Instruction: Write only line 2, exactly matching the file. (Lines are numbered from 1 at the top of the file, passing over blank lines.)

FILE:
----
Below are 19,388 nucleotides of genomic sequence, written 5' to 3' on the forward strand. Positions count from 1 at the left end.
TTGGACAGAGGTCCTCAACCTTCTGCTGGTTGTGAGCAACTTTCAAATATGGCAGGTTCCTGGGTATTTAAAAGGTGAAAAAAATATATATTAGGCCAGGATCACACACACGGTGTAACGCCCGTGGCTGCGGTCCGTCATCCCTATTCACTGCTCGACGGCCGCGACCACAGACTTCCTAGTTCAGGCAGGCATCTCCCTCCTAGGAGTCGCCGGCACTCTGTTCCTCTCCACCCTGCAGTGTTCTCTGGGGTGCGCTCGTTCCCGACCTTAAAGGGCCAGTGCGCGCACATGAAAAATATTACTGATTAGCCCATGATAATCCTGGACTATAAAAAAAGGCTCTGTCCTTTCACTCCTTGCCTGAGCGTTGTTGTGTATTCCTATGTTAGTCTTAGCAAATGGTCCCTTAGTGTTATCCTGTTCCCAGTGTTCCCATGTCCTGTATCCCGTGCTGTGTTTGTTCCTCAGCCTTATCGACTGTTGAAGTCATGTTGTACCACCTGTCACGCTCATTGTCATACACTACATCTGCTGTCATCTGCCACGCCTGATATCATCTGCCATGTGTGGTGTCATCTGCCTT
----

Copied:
TTGGACAGAGGTCCTCAACCTTCTGCTGGTTGTGAGCAACTTTCAAATATGGCAGGTTCCTGGGTATTTAAAAGGTGAAAAAAATATATATTAGGCCAGGATCACACACACGGTGTAACGCCCGTGGCTGCGGTCCGTCATCCCTATTCACTGCTCGACGGCCGCGACCACAGACTTCCTAGTTCAGGCAGGCATCTCCCTCCTAGGAGTCGCCGGCACTCTGTTCCTCTCCACCCTGCAGTGTTCTCTGGGGTGCGCTCGTTCCCGACCTTAAAGGGCCAGTGCGCGCACATGAAAAATATTACTGATTAGCCCATGATAATCCTGGACTATAAAAAAAGGCTCTGTCCTTTCACTCCTTGCCTGAGCGTTGTTGTGTATTCCTATGTTAGTCTTAGCAAATGGTCCCTTAGTGTTATCCTGTTCCCAGTGTTCCCATGTCCTGTATCCCGTGCTGTGTTTGTTCCTCAGCCTTATCGACTGTTGAAGTCATGTTGTACCACCTGTCACGCTCATTGTCATACACTACATCTGCTGTCATCTGCCACGCCTGATATCATCTGCCATGTGTGGTGTCATCTGCCTT